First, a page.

MM: Now that you have a Masters in Computer Science and Engineering. What next?
SD: I do not have any plans for further studies. I am looking for a suitable CS based company in this placement season. However, my heart will always remain with something, which is more designing oriented. I have been improving my portfolio so that I could get jobs in the UI/UX section and this is one of the reasons I had taken my app designing tasks seriously. I will be trying to apply off-campus for such jobs and I guess Social Corps will definitely be one of them. I had already given an interview in October, but my CV was more graphic design oriented, which definitely weren’t enough. Therefore, I am looking forward to taking up some app and website designing projects. I talked to Anubhav, currently at XLRI, one of my friends came up with this great idea of keeping a track of my activities because deadlines help me a lot and the reason I did well for Monday Morning was the Monday deadline. Therefore, I am bringing deadlines back into the picture so that I can do my best in the upcoming four months. My department may not be best in terms of infrastructure but it does provide very good scope and that is a bonus.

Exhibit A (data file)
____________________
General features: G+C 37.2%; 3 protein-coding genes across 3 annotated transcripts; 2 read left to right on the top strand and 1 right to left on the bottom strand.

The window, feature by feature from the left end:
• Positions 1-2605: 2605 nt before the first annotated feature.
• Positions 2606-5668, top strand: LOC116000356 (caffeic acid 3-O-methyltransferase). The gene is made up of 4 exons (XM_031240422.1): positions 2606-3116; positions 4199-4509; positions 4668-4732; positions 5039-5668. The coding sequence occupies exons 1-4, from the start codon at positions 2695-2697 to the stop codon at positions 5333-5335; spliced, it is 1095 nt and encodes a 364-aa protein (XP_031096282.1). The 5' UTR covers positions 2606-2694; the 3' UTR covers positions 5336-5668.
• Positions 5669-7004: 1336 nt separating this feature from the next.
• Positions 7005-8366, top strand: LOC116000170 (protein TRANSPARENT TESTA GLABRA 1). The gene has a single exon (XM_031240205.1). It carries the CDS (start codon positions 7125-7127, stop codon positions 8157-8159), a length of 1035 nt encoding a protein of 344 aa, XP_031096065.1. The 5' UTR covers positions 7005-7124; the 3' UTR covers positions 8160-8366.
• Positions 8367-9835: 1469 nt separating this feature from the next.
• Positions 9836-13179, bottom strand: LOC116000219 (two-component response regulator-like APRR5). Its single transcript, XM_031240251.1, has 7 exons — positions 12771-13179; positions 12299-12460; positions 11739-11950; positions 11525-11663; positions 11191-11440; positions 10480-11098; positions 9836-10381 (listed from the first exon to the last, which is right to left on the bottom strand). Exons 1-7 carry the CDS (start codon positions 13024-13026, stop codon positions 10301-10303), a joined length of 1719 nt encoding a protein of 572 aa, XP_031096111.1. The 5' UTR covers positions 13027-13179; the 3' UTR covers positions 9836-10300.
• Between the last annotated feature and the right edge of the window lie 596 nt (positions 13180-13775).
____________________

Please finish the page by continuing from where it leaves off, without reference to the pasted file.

MM: You must have made a million memories during your stay at NITR. What is something, which has stayed with you?
SD: The second Print Issue is something I hold very close to my heart. Every moment of working with my co-CCs - Anubhav, Snehasis and Anshuman - during those challenging days is memorable, each of them stepping up to shoulder whichever responsibility handed to them. Designing the MM website along with Manu, during the summer would come a close second. The Open House Discussion is also a fond memory but it was the CCs who had given their heart out for making it work. I also got a chance to work with some really talented and dedicated designers and artists, both from my batch - Abhisek, Swarup, Abinash, Ashish - and junior batches - Venketesh, Nischit, Subrat, Reetika, Aswin, Debadutta, MadhuSudan, Pranjali, Utpanna, Ayush and Sibasish. I also cherish each and every moment I spent with my branch-mates and club-mates. I would say, everyone, I have interacted with - my mentors, colleagues, juniors, teachers and friends - has been an inspiration to me. Therefore, I’d say working with and spending time with these people would remain the fondest memory of mine in NITR.
MM: Is there anything, which you would want to turn back through a time machine during your stay over here?